Before year's end, Baltimore-Washington International Thurgood Marshall Airport will be part of a passenger prescreening program that allows low-risk travelers to keep their belts and shoes on and their laptops in their bags as they go through security checkpoints.
But the airport's largest carrier — Southwest — will not participate, as it concentrates instead on its $1 billion merger with AirTran and the consolidation of their ticketing systems. Southwest and AirTran account for roughly 70 percent of BWI's traffic.
All three of the Baltimore-Washington region's airports were included in the announcement Wednesday by the Transportation Security Administration that it would expand its trusted traveler program — called TSA PreCheck — to 28 major U.S. airports. An agency spokesman said an implementation date had not been set for BWI.
Since its launch last fall at seven airports, TSA PreCheck has screened about 336,000 passengers. The program is being offered by American Airlines and Delta Air Lines to its high-mileage frequent fliers. US Airways, United Airlines and Alaska Airlines will begin using PreCheck later this year.
TSA Administrator John Pistole said the program was a departure from "a one-size-fits-all approach to a more intelligence-driven, risk-based transportation security system."
At BWI, Delta, US Airways, United and American have a total of 87 daily departures. Southwest and AirTran have nearly 250 together.
A spokeswoman for Southwest called PreCheck "an interesting endeavor."
"We are still looking at the program," spokeswoman Ashley Dillon said. "But right now our resources are allocated elsewhere."
Consumer watchdog groups and business associations applauded the expansion of the prescreening program.
"Doing a precheck screening is brilliant," said Katie Hanni, director of FlyersRights.org. "We wish it had been implemented instead of body scanners and pat-downs."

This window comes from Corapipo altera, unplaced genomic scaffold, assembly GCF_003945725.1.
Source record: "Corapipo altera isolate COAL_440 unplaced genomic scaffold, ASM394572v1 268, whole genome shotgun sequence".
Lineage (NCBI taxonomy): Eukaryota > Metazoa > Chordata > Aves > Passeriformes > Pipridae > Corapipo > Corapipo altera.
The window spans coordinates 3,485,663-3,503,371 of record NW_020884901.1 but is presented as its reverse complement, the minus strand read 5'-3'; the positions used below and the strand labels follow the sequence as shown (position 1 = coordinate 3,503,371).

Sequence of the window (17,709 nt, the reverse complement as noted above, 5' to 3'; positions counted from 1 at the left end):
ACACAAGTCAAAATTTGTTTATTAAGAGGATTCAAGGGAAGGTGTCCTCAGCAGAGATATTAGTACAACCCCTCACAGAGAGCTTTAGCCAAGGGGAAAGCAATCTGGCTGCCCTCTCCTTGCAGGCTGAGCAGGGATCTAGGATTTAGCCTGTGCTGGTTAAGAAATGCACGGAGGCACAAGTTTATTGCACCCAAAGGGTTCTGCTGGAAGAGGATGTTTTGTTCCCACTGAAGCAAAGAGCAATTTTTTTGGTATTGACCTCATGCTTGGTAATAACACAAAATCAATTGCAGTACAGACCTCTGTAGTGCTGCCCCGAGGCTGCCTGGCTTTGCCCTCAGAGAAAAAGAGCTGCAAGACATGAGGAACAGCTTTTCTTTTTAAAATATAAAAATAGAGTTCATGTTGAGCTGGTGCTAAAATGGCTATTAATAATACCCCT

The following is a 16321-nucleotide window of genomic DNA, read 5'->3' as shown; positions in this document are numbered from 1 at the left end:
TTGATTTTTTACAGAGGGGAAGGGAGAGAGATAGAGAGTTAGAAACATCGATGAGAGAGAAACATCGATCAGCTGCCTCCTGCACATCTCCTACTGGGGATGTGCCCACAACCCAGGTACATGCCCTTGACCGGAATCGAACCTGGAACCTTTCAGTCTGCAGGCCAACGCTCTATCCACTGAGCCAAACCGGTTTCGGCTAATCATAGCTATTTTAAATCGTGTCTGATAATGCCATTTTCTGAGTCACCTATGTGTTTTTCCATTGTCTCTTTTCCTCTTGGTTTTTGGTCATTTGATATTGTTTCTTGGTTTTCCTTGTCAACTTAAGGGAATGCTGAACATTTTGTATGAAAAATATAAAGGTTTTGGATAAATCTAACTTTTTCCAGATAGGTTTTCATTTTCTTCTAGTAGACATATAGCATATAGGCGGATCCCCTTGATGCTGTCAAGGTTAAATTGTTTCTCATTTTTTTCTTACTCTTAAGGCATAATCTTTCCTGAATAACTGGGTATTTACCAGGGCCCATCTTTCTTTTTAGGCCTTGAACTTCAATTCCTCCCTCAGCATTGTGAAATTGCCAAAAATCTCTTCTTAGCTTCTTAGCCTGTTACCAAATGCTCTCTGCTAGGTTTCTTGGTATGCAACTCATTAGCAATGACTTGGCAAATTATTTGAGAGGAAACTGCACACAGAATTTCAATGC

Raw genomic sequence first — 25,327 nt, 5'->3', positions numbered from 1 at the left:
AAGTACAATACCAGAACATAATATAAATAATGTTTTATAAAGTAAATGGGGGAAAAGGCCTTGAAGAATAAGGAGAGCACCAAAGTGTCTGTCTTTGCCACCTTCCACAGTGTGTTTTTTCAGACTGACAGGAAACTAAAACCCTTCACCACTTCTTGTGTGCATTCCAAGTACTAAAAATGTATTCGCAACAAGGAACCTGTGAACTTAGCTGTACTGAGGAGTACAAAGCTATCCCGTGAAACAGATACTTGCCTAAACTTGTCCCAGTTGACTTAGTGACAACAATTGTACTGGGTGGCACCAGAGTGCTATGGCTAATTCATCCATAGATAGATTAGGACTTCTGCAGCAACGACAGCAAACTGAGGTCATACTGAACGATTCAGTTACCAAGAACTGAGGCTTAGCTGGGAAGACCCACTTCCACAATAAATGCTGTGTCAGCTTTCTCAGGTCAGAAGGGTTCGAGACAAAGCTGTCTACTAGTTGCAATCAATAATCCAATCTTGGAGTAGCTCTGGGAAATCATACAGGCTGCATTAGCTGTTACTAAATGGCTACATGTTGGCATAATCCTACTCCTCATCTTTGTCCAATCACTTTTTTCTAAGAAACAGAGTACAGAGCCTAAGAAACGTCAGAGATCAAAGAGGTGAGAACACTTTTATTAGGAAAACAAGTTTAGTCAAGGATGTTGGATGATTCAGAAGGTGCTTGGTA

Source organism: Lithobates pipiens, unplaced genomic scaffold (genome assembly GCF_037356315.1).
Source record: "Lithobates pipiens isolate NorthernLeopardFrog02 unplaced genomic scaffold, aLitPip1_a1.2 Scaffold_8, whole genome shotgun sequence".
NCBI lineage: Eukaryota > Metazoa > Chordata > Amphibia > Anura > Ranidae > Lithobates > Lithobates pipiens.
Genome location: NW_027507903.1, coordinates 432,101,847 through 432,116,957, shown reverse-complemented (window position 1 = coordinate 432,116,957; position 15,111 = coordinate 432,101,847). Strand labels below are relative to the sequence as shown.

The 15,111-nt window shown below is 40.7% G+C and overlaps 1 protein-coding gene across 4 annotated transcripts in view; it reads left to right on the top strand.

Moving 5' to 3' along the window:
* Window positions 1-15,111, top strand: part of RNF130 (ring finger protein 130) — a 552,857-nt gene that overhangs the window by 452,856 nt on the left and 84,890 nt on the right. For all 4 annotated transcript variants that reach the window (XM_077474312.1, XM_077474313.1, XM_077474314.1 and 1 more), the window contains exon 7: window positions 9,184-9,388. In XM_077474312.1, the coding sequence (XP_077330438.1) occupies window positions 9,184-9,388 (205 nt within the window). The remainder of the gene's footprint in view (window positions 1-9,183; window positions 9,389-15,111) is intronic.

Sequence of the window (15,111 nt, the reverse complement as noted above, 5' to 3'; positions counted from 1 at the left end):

Michael McCormick, executive director of the Global Business Travel Association, a trade group for travel managers, told the Los Angeles Times: "As an association, faster, more efficient and smarter travel processes that ensure the traveling public's safety are our top priority and essential for business travelers."
Pistole said his agency recognized that most passengers do not pose a threat to security. Expanding PreCheck will allow officers to spend more time screening travelers who do appear to pose a risk. Currently, officers scan 1.8 million passengers a day.
The TSA did not have figures on how much time a PreCheck passenger could save by bypassing the regular line, but travel bloggers have estimated it to be as much as 15 minutes.
To participate in the program, travelers must submit background information on a TSA website to receive an identification number. When buying tickets online with a participating airline, travelers will be required to enter their ID number.
Approved ticket holders will get an embedded code in their boarding pass that will be scanned by TSA officers. PreCheck fliers will be directed to a faster security line.
In addition to being able to keep their shoes and belts on, approved passengers will not have to take off their sweaters or light jackets and will not be required to remove liquid toiletries from their carry-on luggage.
However, PreCheck passengers may on occasion still be required to go through regular screening as a way of maintaining randomness in the security process, Pistole told a Senate committee last fall.
"At no point are TSA [PreCheck] travelers guaranteed expedited screening," he said.
In addition to airline frequent-flier program participants, PreCheck also is valid for anyone participating in one of the three trusted-traveler programs of the U.S. government: Global Entry, SENTRI or NEXUS.
This collaboration among the government, airports and airlines advances a concept used several years ago in a registered-traveler program called Clear, which was operated by Verified Identity Pass and established itself at 16 U.S. airports. The company declared bankruptcy after the TSA suspended its right to operate in 2008 when a laptop containing information on 33,000 of Clear's members was stolen.
Hanni said PreCheck should be embraced by all airlines.
"People hate the scanners and they hate the pat-downs. Why should we be curtailing travel when we have this tool available?" she said. "Not one terrorist has ever been caught at an airport security point. We need security, not security theater."Copyright © 2015, The Baltimore Sun